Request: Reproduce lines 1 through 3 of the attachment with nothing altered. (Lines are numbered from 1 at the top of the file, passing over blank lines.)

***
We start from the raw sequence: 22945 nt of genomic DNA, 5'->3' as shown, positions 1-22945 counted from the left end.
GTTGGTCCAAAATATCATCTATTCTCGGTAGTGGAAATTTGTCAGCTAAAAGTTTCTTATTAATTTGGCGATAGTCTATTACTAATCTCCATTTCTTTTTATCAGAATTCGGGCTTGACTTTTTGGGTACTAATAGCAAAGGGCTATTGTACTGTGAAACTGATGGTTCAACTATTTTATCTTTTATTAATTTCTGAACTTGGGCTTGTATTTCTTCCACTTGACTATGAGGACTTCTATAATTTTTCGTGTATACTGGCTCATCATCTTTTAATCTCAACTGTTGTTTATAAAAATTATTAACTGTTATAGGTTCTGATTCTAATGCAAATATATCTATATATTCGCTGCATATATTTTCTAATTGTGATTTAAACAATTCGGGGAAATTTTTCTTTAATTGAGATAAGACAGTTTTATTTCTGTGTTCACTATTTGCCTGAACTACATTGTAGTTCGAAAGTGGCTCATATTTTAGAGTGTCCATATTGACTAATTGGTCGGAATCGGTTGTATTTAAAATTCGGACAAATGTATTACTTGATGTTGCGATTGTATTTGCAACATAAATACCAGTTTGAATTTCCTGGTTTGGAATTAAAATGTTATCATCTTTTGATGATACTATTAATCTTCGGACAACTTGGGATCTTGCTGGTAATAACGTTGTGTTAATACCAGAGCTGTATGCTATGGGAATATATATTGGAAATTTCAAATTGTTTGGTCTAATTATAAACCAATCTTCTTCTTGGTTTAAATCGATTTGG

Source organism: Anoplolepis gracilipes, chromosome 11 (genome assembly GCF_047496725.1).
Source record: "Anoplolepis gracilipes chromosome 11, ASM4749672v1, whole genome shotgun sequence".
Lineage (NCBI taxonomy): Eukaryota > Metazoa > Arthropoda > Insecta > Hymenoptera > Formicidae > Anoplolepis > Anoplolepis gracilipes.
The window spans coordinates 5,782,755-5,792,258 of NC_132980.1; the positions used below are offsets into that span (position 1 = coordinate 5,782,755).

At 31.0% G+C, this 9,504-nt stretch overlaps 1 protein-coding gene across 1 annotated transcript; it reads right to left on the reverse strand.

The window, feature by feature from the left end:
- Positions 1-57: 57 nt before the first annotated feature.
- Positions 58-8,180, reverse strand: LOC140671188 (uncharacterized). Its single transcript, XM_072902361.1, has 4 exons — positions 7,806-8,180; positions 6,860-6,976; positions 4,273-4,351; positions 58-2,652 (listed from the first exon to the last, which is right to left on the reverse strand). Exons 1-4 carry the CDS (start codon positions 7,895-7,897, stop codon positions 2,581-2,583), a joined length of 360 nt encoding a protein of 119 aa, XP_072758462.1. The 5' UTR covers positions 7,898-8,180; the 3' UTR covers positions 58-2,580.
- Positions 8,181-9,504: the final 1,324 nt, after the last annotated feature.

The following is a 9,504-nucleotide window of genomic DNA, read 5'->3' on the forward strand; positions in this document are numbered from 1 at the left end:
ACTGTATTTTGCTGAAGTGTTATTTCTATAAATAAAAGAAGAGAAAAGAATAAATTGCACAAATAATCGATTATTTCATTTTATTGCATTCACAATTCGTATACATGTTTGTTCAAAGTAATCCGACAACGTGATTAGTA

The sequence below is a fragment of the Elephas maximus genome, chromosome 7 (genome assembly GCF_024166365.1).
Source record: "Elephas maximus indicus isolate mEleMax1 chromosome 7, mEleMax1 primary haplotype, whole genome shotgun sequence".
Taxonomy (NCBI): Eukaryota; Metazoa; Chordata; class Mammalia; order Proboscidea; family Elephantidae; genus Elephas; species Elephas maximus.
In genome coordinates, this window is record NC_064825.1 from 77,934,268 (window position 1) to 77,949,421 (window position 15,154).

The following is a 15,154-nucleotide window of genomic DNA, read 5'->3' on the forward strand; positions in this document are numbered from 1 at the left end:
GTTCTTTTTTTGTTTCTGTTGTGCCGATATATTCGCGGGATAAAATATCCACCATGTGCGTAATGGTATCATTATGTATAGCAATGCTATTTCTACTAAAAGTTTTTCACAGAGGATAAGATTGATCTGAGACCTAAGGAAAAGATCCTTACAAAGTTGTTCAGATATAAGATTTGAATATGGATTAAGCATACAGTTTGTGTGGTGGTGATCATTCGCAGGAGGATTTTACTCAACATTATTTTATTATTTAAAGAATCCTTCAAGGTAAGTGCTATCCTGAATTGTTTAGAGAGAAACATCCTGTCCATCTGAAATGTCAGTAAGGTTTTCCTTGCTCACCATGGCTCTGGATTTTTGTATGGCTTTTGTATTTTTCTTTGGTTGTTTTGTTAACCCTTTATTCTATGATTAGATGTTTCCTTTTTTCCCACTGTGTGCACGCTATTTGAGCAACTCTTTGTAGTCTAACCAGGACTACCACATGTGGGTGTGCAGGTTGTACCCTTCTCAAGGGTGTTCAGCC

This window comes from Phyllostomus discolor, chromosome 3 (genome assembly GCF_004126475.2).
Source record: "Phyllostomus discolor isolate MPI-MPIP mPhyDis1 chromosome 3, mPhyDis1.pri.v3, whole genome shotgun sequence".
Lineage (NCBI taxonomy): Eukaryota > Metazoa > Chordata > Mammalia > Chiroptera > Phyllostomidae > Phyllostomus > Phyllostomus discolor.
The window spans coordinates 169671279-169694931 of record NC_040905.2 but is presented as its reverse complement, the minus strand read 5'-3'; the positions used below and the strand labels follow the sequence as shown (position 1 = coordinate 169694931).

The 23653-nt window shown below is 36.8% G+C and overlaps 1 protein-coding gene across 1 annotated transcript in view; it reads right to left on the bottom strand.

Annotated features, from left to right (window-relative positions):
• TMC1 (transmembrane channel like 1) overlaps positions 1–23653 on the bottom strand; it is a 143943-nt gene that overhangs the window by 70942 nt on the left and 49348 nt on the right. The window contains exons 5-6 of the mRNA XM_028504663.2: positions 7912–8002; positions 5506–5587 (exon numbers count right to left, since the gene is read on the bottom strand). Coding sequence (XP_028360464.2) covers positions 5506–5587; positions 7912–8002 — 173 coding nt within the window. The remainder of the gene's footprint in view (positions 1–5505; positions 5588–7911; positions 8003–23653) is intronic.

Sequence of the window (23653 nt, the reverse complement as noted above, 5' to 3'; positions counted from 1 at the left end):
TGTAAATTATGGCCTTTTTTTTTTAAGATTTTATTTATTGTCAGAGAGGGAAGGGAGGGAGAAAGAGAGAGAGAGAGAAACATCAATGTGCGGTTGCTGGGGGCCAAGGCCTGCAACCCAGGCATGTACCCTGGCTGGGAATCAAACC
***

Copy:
We start from the raw sequence: 22945 nt of genomic DNA, 5'->3' as shown, positions 1-22945 counted from the left end.
GTTGGTCCAAAATATCATCTATTCTCGGTAGTGGAAATTTGTCAGCTAAAAGTTTCTTATTAATTTGGCGATAGTCTATTACTAATCTCCATTTCTTTTTATCAGAATTCGGGCTTGACTTTTTGGGTACTAATAGCAAAGGGCTATTGTACTGTGAAACTGATGGTTCAACTATTTTATCTTTTATTAATTTCTGAACTTGGGCTTGTATTTCTTCCACTTGACTATGAGGACTTCTATAATTTTTCGTGTATACTGGCTCATCATCTTTTAATCTCAACTGTTGTTTATAAAAATTATTAACTGTTATAGGTTCTGATTCTAATGCAAATATATCTATATATTCGCTGCATATATTTTCTAATTGTGATTTAAACAATTCGGGGAAATTTTTCTTTAATTGAGATAAGACAGTTTTATTTCTGTGTTCACTATTTGCCTGAACTACATTGTAGTTCGAAAGTGGCTCATATTTTAGAGTGTCCATATTGACTAATTGGTCGGAATCGGTTGTATTTAAAATTCGGACAAATGTATTACTTGATGTTGCGATTGTATTTGCAACATAAATACCAGTTTGAATTTCCTGGTTTGGAATTAAAATGTTATCATCTTTTGATGATACTATTAATCTTCGGACAACTTGGGATCTTGCTGGTAATAACGTTGTGTTAATACCAGAGCTGTATGCTATGGGAATATATATTGGAAATTTCAAATTGTTTGGTCTAATTATAAACCAATCTTCTTCTTGGTTTAAATCGATTTGG

Source organism: Anoplolepis gracilipes, chromosome 11 (genome assembly GCF_047496725.1).